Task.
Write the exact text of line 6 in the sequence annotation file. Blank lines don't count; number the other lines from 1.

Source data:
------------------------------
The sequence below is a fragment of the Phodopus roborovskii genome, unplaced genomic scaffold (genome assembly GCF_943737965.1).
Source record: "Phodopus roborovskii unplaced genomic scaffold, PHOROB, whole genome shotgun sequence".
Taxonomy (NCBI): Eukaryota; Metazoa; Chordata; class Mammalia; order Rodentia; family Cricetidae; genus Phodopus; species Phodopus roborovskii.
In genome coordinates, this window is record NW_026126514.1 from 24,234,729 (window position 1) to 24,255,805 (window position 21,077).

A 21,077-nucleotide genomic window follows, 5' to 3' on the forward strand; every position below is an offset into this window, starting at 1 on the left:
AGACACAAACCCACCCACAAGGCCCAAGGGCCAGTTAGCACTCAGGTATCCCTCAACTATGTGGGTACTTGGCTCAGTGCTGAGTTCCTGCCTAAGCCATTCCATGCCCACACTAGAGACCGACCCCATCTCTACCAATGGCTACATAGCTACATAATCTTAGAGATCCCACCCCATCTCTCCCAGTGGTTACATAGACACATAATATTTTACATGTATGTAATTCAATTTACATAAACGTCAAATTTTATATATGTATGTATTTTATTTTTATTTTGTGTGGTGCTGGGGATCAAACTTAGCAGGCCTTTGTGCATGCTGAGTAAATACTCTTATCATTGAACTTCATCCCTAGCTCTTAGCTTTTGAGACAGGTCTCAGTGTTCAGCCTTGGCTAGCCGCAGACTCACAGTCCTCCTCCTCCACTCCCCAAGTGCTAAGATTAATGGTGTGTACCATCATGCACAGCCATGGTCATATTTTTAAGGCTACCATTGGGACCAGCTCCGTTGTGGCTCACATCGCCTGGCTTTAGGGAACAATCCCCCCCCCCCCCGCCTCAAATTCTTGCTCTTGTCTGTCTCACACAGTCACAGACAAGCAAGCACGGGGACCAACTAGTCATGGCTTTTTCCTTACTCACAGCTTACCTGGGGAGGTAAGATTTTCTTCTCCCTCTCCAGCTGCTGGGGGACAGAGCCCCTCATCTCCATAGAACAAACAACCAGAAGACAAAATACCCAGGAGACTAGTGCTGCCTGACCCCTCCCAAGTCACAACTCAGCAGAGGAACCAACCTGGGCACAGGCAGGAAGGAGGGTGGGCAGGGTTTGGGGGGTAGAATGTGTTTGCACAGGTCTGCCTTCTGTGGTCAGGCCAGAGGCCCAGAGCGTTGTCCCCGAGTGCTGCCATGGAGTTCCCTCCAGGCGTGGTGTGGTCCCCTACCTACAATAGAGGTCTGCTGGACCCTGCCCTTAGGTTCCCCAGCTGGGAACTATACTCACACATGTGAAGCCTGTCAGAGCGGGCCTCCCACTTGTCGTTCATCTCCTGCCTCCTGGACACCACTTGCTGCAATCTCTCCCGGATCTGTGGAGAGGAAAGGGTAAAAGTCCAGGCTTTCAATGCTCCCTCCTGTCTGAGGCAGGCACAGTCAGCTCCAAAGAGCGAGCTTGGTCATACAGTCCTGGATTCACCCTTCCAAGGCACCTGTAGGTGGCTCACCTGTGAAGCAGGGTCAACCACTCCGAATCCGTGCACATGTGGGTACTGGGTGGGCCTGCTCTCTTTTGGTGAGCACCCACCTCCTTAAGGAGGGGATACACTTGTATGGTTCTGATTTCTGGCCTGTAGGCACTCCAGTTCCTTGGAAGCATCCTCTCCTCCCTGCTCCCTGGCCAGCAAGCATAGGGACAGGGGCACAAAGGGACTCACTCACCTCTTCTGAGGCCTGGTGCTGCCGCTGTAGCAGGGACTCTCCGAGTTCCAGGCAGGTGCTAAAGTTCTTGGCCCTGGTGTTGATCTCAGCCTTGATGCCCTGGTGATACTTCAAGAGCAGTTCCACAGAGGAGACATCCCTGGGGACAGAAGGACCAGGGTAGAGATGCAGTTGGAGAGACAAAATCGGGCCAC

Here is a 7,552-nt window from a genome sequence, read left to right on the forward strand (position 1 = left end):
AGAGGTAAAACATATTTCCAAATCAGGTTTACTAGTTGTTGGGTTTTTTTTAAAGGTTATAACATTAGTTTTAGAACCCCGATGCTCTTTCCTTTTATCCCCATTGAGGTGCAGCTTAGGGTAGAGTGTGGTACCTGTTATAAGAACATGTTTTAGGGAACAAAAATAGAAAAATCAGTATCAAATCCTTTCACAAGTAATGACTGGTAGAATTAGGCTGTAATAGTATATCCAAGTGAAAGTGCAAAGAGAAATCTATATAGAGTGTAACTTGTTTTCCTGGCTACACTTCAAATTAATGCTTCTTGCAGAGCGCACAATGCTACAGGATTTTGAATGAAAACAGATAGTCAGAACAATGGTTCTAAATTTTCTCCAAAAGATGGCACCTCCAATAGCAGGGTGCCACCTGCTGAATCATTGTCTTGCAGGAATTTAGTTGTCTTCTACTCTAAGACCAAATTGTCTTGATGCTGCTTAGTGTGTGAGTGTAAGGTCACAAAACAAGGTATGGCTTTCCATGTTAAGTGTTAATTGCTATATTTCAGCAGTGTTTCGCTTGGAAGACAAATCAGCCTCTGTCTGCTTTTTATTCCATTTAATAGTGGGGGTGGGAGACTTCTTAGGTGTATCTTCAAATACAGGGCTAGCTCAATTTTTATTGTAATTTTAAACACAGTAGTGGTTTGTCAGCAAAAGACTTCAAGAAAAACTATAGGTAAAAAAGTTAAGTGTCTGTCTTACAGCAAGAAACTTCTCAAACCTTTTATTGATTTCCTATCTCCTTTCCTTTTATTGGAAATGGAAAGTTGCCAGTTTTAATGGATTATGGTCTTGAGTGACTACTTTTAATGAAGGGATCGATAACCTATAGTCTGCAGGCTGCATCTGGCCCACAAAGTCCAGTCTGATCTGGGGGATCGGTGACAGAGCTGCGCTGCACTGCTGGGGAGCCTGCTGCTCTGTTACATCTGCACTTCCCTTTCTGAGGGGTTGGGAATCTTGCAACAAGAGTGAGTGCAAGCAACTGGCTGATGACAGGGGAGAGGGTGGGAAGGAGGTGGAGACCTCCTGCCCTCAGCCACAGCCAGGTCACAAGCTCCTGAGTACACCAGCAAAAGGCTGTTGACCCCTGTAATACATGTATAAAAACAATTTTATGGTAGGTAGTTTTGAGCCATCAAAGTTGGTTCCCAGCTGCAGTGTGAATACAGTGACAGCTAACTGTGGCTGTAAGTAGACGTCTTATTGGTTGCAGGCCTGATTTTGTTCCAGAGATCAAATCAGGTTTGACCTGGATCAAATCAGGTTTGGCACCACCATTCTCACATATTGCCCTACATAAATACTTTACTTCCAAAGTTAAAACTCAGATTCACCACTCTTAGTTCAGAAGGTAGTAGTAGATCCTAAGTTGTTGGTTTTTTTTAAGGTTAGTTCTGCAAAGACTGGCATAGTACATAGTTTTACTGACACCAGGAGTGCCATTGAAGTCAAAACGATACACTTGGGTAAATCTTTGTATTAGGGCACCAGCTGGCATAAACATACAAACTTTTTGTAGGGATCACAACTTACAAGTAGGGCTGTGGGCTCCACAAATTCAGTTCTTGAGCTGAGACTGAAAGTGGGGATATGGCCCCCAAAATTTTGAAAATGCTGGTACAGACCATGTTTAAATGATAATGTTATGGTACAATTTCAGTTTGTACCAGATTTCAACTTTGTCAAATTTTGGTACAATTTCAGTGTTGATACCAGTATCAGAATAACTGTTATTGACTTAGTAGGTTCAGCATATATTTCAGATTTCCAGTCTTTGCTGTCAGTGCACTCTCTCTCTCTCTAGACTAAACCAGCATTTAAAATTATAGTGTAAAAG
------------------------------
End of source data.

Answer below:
AGACACAAACCCACCCACAAGGCCCAAGGGCCAGTTAGCACTCAGGTATCCCTCAACTATGTGGGTACTTGGCTCAGTGCTGAGTTCCTGCCTAAGCCATTCCATGCCCACACTAGAGACCGACCCCATCTCTACCAATGGCTACATAGCTACATAATCTTAGAGATCCCACCCCATCTCTCCCAGTGGTTACATAGACACATAATATTTTACATGTATGTAATTCAATTTACATAAACGTCAAATTTTATATATGTATGTATTTTATTTTTATTTTGTGTGGTGCTGGGGATCAAACTTAGCAGGCCTTTGTGCATGCTGAGTAAATACTCTTATCATTGAACTTCATCCCTAGCTCTTAGCTTTTGAGACAGGTCTCAGTGTTCAGCCTTGGCTAGCCGCAGACTCACAGTCCTCCTCCTCCACTCCCCAAGTGCTAAGATTAATGGTGTGTACCATCATGCACAGCCATGGTCATATTTTTAAGGCTACCATTGGGACCAGCTCCGTTGTGGCTCACATCGCCTGGCTTTAGGGAACAATCCCCCCCCCCCCCGCCTCAAATTCTTGCTCTTGTCTGTCTCACACAGTCACAGACAAGCAAGCACGGGGACCAACTAGTCATGGCTTTTTCCTTACTCACAGCTTACCTGGGGAGGTAAGATTTTCTTCTCCCTCTCCAGCTGCTGGGGGACAGAGCCCCTCATCTCCATAGAACAAACAACCAGAAGACAAAATACCCAGGAGACTAGTGCTGCCTGACCCCTCCCAAGTCACAACTCAGCAGAGGAACCAACCTGGGCACAGGCAGGAAGGAGGGTGGGCAGGGTTTGGGGGGTAGAATGTGTTTGCACAGGTCTGCCTTCTGTGGTCAGGCCAGAGGCCCAGAGCGTTGTCCCCGAGTGCTGCCATGGAGTTCCCTCCAGGCGTGGTGTGGTCCCCTACCTACAATAGAGGTCTGCTGGACCCTGCCCTTAGGTTCCCCAGCTGGGAACTATACTCACACATGTGAAGCCTGTCAGAGCGGGCCTCCCACTTGTCGTTCATCTCCTGCCTCCTGGACACCACTTGCTGCAATCTCTCCCGGATCTGTGGAGAGGAAAGGGTAAAAGTCCAGGCTTTCAATGCTCCCTCCTGTCTGAGGCAGGCACAGTCAGCTCCAAAGAGCGAGCTTGGTCATACAGTCCTGGATTCACCCTTCCAAGGCACCTGTAGGTGGCTCACCTGTGAAGCAGGGTCAACCACTCCGAATCCGTGCACATGTGGGTACTGGGTGGGCCTGCTCTCTTTTGGTGAGCACCCACCTCCTTAAGGAGGGGATACACTTGTATGGTTCTGATTTCTGGCCTGTAGGCACTCCAGTTCCTTGGAAGCATCCTCTCCTCCCTGCTCCCTGGCCAGCAAGCATAGGGACAGGGGCACAAAGGGACTCACTCACCTCTTCTGAGGCCTGGTGCTGCCGCTGTAGCAGGGACTCTCCGAGTTCCAGGCAGGTGCTAAAGTTCTTGGCCCTGGTGTTGATCTCAGCCTTGATGCCCTGGTGATACTTCAAGAGCAGTTCCACAGAGGAGACATCCCTGGGGACAGAAGGACCAGGGTAGAGATGCAGTTGGAGAGACAAAATCGGGCCAC